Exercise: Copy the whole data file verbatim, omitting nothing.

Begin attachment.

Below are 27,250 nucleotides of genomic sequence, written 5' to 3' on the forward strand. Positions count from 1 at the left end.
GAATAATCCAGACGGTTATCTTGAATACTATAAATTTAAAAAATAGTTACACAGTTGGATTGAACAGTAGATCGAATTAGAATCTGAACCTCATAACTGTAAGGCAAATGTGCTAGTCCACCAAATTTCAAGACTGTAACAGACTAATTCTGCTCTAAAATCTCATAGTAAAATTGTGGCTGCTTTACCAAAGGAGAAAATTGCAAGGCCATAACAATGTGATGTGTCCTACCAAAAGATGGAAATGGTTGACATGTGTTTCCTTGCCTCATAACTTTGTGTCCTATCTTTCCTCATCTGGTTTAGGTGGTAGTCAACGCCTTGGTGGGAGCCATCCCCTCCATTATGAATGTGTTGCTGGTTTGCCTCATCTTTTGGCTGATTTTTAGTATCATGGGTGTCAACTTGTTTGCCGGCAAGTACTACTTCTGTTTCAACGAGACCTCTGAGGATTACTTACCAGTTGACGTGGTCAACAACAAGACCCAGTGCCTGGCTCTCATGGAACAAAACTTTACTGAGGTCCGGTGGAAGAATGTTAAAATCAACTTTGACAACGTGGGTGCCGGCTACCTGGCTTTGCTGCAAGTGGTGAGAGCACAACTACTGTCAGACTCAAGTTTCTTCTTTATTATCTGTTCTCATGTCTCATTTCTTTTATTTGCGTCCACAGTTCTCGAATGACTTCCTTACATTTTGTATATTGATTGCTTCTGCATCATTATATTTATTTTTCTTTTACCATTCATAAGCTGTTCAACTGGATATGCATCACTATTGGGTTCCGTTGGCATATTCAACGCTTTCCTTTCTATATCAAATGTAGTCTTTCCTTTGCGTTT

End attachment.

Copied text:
Below are 27,250 nucleotides of genomic sequence, written 5' to 3' on the forward strand. Positions count from 1 at the left end.
GAATAATCCAGACGGTTATCTTGAATACTATAAATTTAAAAAATAGTTACACAGTTGGATTGAACAGTAGATCGAATTAGAATCTGAACCTCATAACTGTAAGGCAAATGTGCTAGTCCACCAAATTTCAAGACTGTAACAGACTAATTCTGCTCTAAAATCTCATAGTAAAATTGTGGCTGCTTTACCAAAGGAGAAAATTGCAAGGCCATAACAATGTGATGTGTCCTACCAAAAGATGGAAATGGTTGACATGTGTTTCCTTGCCTCATAACTTTGTGTCCTATCTTTCCTCATCTGGTTTAGGTGGTAGTCAACGCCTTGGTGGGAGCCATCCCCTCCATTATGAATGTGTTGCTGGTTTGCCTCATCTTTTGGCTGATTTTTAGTATCATGGGTGTCAACTTGTTTGCCGGCAAGTACTACTTCTGTTTCAACGAGACCTCTGAGGATTACTTACCAGTTGACGTGGTCAACAACAAGACCCAGTGCCTGGCTCTCATGGAACAAAACTTTACTGAGGTCCGGTGGAAGAATGTTAAAATCAACTTTGACAACGTGGGTGCCGGCTACCTGGCTTTGCTGCAAGTGGTGAGAGCACAACTACTGTCAGACTCAAGTTTCTTCTTTATTATCTGTTCTCATGTCTCATTTCTTTTATTTGCGTCCACAGTTCTCGAATGACTTCCTTACATTTTGTATATTGATTGCTTCTGCATCATTATATTTATTTTTCTTTTACCATTCATAAGCTGTTCAACTGGATATGCATCACTATTGGGTTCCGTTGGCATATTCAACGCTTTCCTTTCTATATCAAATGTAGTCTTTCCTTTGCGTTT